Although Raleigh made a sensation in Europe, proclaiming the riches of the Empire of Guiana, he himself never arrived anywhere near Roraima nor very far from the north of the Caroni river. The subordinates of Berrio and Raleigh, Domingo de Vera and Laurence Keymis, however, did reach "El Paso", where today the town of Santa helena in Venezuela is located. This town is near the border of Brazil where a lower area of the Pacaraima mountains permits passage. There the expeditionary’s were pleased to see the natives wearing gold ornaments but were unable to go forward because they were so few.

Almost a century later, the race for gold management to the small lake Guatavita in Colombia, due to the story of the "Golden Man", which seems to have been only an excuse for the failures in Brazil.

With the help of historical researchers, geologists, anthropologists and archeologists, Stevenson followed the vestiges of the extinct pre-Columbian road in the Uaupés basin and ended up in Roraima, there identifying what had been Manoa or Parime, the lake of "El Dorado". It now exists as a level area known as the palins of Boa Vista. This immense region does not have a continous cover, but only trees (buritis) at the margins of the lagoons, rivers and backwaters.

Upon examining the region, Stevenson discovered that on all the surrounding hillsides a horizontal line appears at a uniform level approximately 120 meters above sea level. This line registers the water level of the extinct lake which existed until relatively recent times**. It was deduced that here was the legendary lake located between Roraima and Briths Guyana. Its previous diameter measured 400 km and its area 80,000 km2 (square kilometers). For researchers who studied it, the lake’s extinction began only about 700 years ago, so that the Spanish conquerors were contemporaries of the process.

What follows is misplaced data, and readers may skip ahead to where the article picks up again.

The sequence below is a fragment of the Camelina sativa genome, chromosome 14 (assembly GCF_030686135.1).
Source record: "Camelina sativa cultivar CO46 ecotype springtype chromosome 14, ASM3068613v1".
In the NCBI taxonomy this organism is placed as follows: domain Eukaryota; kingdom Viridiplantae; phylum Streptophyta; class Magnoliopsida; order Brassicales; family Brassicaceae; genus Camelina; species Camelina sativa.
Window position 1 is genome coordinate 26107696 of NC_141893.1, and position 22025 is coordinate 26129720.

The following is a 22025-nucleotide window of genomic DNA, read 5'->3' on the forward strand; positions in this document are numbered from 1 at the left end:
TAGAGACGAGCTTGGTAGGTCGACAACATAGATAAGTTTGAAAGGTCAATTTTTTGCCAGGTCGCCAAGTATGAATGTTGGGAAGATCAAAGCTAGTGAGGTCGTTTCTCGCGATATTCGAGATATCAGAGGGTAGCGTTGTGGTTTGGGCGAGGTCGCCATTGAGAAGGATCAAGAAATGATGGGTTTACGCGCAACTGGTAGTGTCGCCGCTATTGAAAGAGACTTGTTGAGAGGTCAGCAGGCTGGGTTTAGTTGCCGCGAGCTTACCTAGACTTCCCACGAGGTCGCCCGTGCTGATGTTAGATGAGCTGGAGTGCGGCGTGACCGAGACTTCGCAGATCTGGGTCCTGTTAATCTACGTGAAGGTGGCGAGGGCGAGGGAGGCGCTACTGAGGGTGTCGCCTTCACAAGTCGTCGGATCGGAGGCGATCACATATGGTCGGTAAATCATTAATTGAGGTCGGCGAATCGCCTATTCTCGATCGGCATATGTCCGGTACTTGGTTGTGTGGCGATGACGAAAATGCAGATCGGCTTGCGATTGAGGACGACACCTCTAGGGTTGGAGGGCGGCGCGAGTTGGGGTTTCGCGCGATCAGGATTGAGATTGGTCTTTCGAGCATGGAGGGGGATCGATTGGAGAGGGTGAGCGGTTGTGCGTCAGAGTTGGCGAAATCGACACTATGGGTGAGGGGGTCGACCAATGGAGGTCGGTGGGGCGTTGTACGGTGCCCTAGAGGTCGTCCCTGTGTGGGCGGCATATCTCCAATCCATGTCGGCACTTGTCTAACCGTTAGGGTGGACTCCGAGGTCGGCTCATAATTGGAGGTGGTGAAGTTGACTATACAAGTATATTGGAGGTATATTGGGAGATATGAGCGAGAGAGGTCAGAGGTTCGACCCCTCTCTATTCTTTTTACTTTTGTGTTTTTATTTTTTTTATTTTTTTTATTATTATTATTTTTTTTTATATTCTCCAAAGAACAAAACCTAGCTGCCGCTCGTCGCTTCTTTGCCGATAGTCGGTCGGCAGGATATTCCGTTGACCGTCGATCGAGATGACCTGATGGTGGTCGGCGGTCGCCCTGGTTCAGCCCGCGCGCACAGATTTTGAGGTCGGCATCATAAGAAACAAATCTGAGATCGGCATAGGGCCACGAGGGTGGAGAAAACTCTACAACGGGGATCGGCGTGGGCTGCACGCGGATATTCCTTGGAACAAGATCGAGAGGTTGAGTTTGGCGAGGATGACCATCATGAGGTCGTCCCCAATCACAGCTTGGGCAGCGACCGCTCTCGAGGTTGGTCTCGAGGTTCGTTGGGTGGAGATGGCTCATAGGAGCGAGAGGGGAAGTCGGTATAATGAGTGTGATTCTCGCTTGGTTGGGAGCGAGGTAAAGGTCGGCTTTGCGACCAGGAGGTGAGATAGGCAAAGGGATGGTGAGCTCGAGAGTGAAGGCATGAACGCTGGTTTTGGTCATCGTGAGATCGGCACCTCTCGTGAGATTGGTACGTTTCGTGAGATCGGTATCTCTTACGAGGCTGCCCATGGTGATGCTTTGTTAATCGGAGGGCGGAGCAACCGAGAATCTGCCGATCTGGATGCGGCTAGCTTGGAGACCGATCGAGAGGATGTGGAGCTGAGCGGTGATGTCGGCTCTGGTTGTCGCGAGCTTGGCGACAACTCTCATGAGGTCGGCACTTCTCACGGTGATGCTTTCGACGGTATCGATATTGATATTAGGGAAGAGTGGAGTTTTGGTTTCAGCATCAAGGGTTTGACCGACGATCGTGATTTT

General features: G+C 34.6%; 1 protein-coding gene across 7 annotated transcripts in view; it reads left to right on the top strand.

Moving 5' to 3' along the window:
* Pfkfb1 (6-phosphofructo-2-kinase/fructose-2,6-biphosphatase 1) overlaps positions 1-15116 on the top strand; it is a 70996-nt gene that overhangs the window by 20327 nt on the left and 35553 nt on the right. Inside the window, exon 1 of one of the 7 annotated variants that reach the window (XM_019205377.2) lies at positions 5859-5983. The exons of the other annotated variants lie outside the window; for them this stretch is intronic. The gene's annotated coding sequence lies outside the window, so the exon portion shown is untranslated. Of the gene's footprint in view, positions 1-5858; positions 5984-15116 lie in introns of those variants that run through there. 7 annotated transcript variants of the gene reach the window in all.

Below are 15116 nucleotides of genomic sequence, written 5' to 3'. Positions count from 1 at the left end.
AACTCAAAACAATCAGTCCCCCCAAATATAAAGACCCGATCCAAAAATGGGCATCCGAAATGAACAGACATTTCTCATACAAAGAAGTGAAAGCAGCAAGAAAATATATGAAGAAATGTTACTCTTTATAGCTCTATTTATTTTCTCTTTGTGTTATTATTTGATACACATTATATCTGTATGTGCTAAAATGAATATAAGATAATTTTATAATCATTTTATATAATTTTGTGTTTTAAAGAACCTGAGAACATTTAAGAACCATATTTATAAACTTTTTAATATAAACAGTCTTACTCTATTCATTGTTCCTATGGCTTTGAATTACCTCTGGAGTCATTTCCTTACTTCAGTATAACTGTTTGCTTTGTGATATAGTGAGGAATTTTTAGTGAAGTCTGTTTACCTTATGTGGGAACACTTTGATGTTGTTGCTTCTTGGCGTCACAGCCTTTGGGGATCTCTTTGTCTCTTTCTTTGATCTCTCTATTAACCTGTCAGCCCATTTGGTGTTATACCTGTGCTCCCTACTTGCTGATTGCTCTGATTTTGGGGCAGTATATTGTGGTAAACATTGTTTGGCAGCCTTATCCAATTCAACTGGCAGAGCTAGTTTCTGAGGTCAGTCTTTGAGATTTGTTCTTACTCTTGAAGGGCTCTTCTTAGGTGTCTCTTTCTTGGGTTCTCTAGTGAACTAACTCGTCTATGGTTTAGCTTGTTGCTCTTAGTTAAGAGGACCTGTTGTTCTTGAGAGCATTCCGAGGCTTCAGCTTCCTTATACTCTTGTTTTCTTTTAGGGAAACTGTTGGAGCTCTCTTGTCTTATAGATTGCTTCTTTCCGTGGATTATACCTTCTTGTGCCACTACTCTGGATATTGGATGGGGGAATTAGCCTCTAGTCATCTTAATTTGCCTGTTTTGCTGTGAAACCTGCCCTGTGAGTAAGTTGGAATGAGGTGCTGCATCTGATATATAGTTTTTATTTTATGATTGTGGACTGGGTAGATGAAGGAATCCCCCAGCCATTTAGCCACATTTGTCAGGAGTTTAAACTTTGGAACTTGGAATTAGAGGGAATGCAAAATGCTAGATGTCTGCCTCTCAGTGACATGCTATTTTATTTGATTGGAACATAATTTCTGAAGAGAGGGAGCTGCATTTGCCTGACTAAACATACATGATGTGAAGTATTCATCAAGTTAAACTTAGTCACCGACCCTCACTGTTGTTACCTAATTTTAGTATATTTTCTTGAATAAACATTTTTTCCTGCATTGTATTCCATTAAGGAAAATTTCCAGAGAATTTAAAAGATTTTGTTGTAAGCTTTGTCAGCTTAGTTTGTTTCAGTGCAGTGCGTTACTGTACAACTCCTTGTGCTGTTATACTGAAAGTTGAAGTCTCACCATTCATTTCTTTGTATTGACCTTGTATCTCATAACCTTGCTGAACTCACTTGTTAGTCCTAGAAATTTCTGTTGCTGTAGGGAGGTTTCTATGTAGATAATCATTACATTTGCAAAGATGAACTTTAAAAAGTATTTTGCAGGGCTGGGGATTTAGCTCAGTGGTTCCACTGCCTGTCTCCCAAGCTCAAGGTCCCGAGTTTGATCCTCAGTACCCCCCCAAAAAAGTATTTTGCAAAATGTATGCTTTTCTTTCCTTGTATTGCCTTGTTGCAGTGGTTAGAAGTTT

According to Stevenson, the Sacred City of Manoa probablement was located in the west region of the lake, just as was shown on the first expeditionaires maps. On Hariot’s map for example, Manoa is shown on the edge of the lake, behind an island. Its exact location would be west of what is called today Maracá Island. There, at the time when the lake was full, would have been the mouth of the Uraricuera river.

On can only wait for future research to uncover the vestiges of the city of Manoa to see the El Dorado to left the realm of legend and enter into History.


Parime Map

Map nº 1 Parime Lake or Manoa

This is a detail of first map we know of concerning the Manoa lake and the city to its west (left). The map was drawn by the englishman, Thomas Hariot, in 1595 and has an incredible similarity with the hydrographical reality of Roraima, including the islands which have now become high points while the lake-bed has become plains of grass. We have written in the present-day names of the rivers. The map shows no juncture of the Branco river with the Negro river, but geologists tell us that a linkage between them caused the lake’s drainage, and other phenomena.

* Roland Stevenson discovererer of the legendary extinct lake in Roraima, shows on of the stone Incan Bordunas found in the gold-bearing areas throwing light on the centuries-old mystery of the peruvian civilization’s source of gold.

** Group of newspapermen examine vestiges of the lake, under the orientation of Gert Woeltje (center). The photo cleary shows mark of the water’s level on the slope (arrow red), the band that divides the vegetation into light and dark sections.